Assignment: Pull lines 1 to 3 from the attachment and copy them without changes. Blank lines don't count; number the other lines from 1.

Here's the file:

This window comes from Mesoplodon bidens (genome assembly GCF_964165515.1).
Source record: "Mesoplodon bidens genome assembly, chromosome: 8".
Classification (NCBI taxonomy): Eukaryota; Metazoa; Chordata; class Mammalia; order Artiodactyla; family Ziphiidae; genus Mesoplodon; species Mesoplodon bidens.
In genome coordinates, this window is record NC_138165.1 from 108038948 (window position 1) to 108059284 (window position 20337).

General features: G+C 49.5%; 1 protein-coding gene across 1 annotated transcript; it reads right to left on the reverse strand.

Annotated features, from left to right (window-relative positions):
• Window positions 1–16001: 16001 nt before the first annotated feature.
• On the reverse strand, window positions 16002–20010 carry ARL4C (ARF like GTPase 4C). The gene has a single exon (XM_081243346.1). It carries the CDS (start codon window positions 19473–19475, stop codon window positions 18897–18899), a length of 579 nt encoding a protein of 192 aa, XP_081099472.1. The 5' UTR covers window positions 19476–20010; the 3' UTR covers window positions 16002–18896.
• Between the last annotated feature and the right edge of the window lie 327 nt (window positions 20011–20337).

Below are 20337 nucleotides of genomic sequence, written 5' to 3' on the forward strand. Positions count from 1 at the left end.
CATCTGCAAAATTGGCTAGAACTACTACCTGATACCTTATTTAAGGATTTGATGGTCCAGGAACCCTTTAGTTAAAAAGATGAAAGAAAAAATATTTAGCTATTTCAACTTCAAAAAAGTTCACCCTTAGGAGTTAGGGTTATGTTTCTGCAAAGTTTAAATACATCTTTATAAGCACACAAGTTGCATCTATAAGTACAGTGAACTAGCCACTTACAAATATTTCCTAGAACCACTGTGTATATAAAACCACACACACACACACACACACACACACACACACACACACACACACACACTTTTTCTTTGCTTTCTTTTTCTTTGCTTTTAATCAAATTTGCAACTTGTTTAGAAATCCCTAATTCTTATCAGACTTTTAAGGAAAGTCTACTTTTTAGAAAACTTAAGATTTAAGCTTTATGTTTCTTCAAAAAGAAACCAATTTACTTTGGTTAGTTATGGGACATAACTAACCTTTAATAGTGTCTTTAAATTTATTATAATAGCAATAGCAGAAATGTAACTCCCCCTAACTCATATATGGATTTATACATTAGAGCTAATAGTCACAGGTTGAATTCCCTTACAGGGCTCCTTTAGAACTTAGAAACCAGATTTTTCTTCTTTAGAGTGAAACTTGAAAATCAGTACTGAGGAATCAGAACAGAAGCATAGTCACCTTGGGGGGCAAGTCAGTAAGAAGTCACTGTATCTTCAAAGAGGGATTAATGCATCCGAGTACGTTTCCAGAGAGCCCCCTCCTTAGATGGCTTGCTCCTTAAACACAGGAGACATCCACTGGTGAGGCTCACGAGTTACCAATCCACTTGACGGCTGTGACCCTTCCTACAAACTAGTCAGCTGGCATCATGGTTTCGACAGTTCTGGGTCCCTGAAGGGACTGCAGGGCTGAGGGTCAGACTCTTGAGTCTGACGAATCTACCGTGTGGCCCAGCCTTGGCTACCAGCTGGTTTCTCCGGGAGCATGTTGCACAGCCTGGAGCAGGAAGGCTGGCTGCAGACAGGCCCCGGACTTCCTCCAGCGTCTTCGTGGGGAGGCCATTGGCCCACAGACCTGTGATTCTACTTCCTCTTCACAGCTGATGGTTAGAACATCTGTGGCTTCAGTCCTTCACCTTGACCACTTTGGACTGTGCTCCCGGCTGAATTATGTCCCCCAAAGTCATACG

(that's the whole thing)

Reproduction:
This window comes from Mesoplodon bidens (genome assembly GCF_964165515.1).
Source record: "Mesoplodon bidens genome assembly, chromosome: 8".
Classification (NCBI taxonomy): Eukaryota; Metazoa; Chordata; class Mammalia; order Artiodactyla; family Ziphiidae; genus Mesoplodon; species Mesoplodon bidens.